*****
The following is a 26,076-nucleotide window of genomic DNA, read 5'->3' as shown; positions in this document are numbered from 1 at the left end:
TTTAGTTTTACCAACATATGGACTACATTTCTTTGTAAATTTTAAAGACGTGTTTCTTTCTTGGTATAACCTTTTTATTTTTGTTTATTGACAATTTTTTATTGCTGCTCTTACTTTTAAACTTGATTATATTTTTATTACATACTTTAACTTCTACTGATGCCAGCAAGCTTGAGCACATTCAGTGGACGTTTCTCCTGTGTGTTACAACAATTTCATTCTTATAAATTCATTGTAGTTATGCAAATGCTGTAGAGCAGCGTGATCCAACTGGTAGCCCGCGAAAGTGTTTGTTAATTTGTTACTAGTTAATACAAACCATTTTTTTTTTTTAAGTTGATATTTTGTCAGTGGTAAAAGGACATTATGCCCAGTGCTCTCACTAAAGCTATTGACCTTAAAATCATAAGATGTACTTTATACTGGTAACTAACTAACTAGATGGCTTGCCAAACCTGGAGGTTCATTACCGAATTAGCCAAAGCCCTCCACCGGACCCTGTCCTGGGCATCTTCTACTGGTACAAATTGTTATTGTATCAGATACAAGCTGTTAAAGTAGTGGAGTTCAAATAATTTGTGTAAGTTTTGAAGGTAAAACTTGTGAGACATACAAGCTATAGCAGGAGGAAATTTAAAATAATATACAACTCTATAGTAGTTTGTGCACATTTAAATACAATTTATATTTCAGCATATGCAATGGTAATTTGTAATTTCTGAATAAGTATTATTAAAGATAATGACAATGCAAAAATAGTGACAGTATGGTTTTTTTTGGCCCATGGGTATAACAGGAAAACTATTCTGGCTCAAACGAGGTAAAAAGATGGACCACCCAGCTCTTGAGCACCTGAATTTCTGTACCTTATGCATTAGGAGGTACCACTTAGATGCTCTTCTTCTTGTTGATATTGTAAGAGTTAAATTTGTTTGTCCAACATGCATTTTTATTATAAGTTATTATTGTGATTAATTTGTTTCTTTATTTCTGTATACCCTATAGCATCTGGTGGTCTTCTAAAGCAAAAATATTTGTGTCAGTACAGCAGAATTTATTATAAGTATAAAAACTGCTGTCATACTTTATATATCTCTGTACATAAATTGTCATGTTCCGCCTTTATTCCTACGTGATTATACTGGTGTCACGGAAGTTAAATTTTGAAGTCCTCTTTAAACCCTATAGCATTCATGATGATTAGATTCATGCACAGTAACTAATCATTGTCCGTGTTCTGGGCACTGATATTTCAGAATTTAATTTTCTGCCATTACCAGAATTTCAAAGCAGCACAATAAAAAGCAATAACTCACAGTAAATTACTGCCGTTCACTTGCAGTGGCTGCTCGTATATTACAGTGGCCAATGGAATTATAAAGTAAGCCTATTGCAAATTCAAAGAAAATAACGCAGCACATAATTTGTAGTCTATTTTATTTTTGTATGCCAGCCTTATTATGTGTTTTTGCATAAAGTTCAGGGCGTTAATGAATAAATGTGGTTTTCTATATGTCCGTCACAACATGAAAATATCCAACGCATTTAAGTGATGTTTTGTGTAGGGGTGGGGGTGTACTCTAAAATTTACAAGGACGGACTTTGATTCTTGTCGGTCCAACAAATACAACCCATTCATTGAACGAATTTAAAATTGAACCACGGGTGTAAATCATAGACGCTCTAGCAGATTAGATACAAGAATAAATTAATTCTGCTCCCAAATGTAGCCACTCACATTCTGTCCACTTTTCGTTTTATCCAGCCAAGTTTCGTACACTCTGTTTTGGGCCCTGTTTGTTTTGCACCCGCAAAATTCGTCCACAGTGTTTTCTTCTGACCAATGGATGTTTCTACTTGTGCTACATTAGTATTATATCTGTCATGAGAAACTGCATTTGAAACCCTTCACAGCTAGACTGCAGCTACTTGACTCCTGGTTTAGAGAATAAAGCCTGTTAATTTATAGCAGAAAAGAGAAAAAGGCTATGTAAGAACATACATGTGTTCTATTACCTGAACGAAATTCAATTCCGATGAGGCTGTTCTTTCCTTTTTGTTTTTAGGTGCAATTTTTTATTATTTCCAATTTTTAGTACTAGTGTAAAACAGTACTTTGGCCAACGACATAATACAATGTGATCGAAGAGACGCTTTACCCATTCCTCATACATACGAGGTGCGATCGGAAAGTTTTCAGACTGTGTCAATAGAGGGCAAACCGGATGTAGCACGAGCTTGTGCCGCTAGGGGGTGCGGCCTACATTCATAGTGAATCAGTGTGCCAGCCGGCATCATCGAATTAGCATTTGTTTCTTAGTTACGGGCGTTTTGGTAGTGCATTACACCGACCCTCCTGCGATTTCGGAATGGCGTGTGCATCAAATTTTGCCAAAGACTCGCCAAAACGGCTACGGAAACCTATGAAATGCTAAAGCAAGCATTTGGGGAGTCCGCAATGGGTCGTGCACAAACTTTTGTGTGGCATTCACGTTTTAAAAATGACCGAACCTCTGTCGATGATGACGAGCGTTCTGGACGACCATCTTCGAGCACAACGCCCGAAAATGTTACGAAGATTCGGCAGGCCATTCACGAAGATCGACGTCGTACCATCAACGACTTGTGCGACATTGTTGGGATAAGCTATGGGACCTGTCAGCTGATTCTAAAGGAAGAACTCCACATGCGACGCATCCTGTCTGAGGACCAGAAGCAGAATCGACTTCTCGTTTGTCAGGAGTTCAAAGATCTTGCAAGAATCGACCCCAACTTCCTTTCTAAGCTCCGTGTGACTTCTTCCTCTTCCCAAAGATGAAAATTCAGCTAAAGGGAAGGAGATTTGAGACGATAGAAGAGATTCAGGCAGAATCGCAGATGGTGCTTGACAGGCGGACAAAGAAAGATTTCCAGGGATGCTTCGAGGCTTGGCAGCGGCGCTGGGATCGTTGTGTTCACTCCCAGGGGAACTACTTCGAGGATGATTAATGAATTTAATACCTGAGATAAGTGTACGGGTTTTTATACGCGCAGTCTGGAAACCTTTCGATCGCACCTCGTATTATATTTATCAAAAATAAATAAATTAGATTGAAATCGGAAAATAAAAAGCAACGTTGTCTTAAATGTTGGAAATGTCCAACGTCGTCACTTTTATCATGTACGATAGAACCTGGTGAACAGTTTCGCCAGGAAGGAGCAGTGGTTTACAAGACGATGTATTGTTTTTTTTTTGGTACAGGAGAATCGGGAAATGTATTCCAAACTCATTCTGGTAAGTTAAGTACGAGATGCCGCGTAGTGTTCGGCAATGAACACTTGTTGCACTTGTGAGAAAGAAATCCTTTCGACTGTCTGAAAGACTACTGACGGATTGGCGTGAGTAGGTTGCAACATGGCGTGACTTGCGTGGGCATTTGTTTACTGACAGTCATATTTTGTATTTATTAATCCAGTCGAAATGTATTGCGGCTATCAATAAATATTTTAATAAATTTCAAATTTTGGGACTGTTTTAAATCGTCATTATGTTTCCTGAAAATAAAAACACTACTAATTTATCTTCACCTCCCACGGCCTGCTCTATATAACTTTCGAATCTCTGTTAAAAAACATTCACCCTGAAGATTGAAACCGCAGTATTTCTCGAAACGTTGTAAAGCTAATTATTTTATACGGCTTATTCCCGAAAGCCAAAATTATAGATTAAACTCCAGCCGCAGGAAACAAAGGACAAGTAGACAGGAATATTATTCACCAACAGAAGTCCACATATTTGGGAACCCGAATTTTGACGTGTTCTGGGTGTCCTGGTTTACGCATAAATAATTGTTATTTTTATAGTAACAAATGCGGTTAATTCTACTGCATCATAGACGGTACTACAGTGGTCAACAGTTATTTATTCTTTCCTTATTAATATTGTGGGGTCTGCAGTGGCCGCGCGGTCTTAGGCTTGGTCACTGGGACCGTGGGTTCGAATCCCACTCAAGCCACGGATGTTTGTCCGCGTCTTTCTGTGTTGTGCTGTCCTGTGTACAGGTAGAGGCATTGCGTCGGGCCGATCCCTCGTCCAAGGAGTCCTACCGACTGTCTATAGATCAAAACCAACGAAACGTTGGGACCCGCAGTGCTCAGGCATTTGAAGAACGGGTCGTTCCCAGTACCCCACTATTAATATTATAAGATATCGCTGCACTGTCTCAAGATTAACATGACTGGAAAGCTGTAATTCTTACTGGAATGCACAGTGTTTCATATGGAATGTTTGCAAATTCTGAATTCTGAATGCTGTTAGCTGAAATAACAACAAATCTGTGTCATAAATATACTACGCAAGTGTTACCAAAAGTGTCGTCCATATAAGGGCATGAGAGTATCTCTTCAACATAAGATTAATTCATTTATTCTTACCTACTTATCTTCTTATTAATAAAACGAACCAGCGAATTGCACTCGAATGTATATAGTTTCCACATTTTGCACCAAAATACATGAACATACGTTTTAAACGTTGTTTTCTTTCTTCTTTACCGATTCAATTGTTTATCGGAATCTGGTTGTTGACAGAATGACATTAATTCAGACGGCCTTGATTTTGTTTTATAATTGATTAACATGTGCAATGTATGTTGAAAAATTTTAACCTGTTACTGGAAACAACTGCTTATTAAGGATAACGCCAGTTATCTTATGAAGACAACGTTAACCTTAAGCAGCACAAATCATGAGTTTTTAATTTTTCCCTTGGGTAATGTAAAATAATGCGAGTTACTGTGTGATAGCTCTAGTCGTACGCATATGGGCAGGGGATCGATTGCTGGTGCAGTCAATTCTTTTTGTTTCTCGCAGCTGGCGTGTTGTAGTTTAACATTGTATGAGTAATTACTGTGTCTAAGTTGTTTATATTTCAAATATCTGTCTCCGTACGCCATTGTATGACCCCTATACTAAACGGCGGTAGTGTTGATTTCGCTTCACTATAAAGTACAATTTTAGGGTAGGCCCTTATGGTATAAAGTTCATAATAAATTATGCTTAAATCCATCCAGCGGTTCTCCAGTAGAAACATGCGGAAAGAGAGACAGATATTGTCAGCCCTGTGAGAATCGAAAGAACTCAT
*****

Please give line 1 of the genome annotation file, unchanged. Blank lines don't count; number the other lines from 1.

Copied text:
The following is a 26,076-nucleotide window of genomic DNA, read 5'->3' as shown; positions in this document are numbered from 1 at the left end: